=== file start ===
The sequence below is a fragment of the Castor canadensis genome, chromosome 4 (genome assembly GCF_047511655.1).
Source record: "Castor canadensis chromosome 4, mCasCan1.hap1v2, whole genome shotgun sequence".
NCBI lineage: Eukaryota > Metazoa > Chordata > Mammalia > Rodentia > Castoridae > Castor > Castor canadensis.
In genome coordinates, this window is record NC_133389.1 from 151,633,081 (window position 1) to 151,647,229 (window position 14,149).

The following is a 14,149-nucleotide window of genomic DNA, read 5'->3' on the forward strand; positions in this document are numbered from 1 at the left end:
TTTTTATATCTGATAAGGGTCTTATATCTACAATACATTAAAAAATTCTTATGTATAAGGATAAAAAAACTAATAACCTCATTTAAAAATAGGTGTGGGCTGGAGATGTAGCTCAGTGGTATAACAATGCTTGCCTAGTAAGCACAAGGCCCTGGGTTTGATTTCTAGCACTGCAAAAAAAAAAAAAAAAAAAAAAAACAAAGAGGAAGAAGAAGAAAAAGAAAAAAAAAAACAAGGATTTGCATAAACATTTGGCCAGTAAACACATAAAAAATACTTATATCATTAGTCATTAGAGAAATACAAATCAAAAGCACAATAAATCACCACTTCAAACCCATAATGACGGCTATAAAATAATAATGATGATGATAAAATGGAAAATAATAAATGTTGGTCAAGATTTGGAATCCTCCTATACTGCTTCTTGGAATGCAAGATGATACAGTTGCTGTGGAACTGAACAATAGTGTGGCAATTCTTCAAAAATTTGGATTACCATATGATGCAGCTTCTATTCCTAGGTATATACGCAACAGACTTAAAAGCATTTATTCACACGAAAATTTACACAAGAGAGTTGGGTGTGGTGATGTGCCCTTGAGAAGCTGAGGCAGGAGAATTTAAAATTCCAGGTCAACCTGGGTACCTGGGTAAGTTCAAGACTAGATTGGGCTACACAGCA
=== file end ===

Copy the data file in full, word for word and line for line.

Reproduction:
The sequence below is a fragment of the Castor canadensis genome, chromosome 4 (genome assembly GCF_047511655.1).
Source record: "Castor canadensis chromosome 4, mCasCan1.hap1v2, whole genome shotgun sequence".
NCBI lineage: Eukaryota > Metazoa > Chordata > Mammalia > Rodentia > Castoridae > Castor > Castor canadensis.
In genome coordinates, this window is record NC_133389.1 from 151,633,081 (window position 1) to 151,647,229 (window position 14,149).

The following is a 14,149-nucleotide window of genomic DNA, read 5'->3' on the forward strand; positions in this document are numbered from 1 at the left end:
TTTTTATATCTGATAAGGGTCTTATATCTACAATACATTAAAAAATTCTTATGTATAAGGATAAAAAAACTAATAACCTCATTTAAAAATAGGTGTGGGCTGGAGATGTAGCTCAGTGGTATAACAATGCTTGCCTAGTAAGCACAAGGCCCTGGGTTTGATTTCTAGCACTGCAAAAAAAAAAAAAAAAAAAAAAAACAAAGAGGAAGAAGAAGAAAAAGAAAAAAAAAAACAAGGATTTGCATAAACATTTGGCCAGTAAACACATAAAAAATACTTATATCATTAGTCATTAGAGAAATACAAATCAAAAGCACAATAAATCACCACTTCAAACCCATAATGACGGCTATAAAATAATAATGATGATGATAAAATGGAAAATAATAAATGTTGGTCAAGATTTGGAATCCTCCTATACTGCTTCTTGGAATGCAAGATGATACAGTTGCTGTGGAACTGAACAATAGTGTGGCAATTCTTCAAAAATTTGGATTACCATATGATGCAGCTTCTATTCCTAGGTATATACGCAACAGACTTAAAAGCATTTATTCACACGAAAATTTACACAAGAGAGTTGGGTGTGGTGATGTGCCCTTGAGAAGCTGAGGCAGGAGAATTTAAAATTCCAGGTCAACCTGGGTACCTGGGTAAGTTCAAGACTAGATTGGGCTACACAGCA